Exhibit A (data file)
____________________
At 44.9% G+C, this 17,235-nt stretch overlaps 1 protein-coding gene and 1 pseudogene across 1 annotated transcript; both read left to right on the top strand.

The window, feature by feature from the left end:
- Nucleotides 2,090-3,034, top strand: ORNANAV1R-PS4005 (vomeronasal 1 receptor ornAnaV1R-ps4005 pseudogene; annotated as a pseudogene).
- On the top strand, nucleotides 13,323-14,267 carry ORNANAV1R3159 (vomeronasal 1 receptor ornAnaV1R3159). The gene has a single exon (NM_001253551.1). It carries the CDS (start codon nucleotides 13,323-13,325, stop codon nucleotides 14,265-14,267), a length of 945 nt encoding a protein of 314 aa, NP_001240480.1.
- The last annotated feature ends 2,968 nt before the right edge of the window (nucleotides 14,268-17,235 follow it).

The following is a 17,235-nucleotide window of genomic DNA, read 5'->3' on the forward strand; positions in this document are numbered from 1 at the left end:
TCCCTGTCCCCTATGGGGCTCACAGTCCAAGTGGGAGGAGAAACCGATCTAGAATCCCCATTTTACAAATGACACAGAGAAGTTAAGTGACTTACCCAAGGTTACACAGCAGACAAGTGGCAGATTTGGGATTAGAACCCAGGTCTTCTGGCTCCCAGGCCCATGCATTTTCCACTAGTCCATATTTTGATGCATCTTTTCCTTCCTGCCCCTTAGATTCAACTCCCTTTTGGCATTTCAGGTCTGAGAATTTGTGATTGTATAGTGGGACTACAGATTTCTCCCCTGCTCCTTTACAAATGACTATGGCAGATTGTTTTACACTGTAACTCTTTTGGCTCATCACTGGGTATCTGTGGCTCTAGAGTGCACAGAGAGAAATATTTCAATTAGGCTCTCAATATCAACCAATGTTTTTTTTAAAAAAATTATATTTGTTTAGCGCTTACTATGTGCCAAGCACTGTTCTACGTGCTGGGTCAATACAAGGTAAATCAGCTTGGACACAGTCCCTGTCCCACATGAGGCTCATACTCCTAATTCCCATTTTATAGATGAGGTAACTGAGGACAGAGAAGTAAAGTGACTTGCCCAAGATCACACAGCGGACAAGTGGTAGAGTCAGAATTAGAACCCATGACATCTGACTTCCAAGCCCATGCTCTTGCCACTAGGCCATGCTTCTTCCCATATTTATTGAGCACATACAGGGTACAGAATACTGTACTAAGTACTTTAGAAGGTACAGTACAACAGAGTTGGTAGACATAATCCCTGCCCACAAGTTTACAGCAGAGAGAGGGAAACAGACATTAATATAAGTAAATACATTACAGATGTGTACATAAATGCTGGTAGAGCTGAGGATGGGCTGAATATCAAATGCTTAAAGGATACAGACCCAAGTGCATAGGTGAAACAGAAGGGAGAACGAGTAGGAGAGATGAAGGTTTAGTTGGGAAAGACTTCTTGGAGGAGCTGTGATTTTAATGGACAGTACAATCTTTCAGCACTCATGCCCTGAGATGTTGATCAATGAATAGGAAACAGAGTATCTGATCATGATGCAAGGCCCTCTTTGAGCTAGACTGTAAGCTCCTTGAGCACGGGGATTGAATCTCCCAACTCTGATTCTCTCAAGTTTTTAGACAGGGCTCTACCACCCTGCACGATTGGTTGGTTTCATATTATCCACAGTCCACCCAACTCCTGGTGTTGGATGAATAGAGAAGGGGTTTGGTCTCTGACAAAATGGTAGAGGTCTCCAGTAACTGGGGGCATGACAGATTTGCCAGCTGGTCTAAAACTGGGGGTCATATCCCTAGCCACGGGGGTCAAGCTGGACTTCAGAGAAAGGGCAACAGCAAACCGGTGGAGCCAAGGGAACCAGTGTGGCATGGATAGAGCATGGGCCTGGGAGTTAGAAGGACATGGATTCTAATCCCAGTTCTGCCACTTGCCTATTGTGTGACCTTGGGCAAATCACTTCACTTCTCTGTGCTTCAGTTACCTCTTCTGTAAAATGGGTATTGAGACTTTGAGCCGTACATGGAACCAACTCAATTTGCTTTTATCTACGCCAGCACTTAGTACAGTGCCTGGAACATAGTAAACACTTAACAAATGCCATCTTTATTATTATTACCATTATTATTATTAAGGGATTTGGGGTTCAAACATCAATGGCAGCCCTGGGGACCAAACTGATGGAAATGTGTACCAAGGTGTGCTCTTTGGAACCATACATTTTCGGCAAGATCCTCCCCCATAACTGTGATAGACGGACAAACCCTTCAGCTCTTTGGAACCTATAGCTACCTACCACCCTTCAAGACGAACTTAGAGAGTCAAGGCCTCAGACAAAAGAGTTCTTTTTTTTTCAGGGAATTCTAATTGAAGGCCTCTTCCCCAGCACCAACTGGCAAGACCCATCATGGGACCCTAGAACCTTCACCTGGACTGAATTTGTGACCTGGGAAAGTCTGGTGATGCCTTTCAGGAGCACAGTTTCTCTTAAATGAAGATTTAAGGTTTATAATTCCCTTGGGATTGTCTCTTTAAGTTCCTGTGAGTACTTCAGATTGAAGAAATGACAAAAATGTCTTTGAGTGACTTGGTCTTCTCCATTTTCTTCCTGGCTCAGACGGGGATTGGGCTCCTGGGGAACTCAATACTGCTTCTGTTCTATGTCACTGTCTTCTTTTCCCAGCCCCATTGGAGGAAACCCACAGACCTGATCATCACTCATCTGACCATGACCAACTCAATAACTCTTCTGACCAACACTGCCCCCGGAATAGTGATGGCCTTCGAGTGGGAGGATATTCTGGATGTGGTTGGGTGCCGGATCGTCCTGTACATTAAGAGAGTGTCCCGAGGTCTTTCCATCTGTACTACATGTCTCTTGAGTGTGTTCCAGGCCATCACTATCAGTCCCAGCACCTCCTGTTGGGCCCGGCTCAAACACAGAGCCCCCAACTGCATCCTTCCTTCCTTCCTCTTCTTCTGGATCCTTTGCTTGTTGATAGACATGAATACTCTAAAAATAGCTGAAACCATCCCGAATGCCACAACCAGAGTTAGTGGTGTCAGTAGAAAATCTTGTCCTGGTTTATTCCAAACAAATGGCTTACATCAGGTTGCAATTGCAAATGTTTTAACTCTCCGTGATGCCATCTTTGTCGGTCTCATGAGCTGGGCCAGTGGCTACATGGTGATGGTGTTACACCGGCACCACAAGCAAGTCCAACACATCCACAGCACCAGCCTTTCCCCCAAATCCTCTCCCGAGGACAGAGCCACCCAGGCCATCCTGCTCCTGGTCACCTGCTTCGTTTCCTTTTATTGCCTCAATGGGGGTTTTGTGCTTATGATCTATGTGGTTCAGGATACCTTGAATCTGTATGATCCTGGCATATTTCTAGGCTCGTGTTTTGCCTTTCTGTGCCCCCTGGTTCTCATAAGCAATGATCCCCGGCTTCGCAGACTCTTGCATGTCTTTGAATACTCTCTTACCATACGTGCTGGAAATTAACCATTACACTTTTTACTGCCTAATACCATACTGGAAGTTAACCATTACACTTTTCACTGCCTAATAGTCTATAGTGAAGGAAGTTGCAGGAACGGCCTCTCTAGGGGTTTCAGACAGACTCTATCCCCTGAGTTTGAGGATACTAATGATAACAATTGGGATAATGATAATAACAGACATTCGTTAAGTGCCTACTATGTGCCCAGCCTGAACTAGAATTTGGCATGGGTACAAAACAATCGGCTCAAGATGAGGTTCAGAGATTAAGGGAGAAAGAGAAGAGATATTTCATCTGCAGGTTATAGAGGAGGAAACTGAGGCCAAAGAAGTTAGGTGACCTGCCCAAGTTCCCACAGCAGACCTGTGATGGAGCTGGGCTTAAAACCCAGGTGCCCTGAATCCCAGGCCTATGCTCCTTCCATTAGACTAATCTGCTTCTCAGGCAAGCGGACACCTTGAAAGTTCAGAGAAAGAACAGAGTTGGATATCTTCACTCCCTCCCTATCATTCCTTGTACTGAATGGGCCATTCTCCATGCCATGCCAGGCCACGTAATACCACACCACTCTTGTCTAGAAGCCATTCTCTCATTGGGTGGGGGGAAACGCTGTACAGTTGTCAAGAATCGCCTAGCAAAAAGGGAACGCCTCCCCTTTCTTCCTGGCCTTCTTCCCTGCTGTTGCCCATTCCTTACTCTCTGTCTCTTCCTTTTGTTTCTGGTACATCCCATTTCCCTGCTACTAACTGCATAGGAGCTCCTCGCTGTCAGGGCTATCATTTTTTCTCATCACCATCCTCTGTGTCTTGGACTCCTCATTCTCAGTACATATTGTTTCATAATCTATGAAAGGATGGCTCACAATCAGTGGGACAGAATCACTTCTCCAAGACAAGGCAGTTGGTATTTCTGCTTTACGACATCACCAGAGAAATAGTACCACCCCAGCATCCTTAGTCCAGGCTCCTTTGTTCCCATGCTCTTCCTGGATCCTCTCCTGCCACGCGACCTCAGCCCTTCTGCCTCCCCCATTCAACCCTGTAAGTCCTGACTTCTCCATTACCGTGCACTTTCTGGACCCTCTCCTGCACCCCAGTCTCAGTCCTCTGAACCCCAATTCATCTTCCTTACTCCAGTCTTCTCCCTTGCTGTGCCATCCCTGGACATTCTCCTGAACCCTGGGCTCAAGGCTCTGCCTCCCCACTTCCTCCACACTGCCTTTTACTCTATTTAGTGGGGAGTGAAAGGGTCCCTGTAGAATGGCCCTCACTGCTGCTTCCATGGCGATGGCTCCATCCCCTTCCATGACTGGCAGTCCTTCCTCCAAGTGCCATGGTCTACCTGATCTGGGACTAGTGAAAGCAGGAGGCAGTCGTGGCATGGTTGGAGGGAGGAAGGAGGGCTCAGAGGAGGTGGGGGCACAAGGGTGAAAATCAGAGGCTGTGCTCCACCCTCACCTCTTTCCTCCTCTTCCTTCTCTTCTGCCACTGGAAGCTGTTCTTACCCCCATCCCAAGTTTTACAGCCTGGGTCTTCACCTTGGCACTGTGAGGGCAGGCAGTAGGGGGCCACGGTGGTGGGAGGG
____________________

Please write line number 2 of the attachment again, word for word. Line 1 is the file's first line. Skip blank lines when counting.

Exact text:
The window, feature by feature from the left end: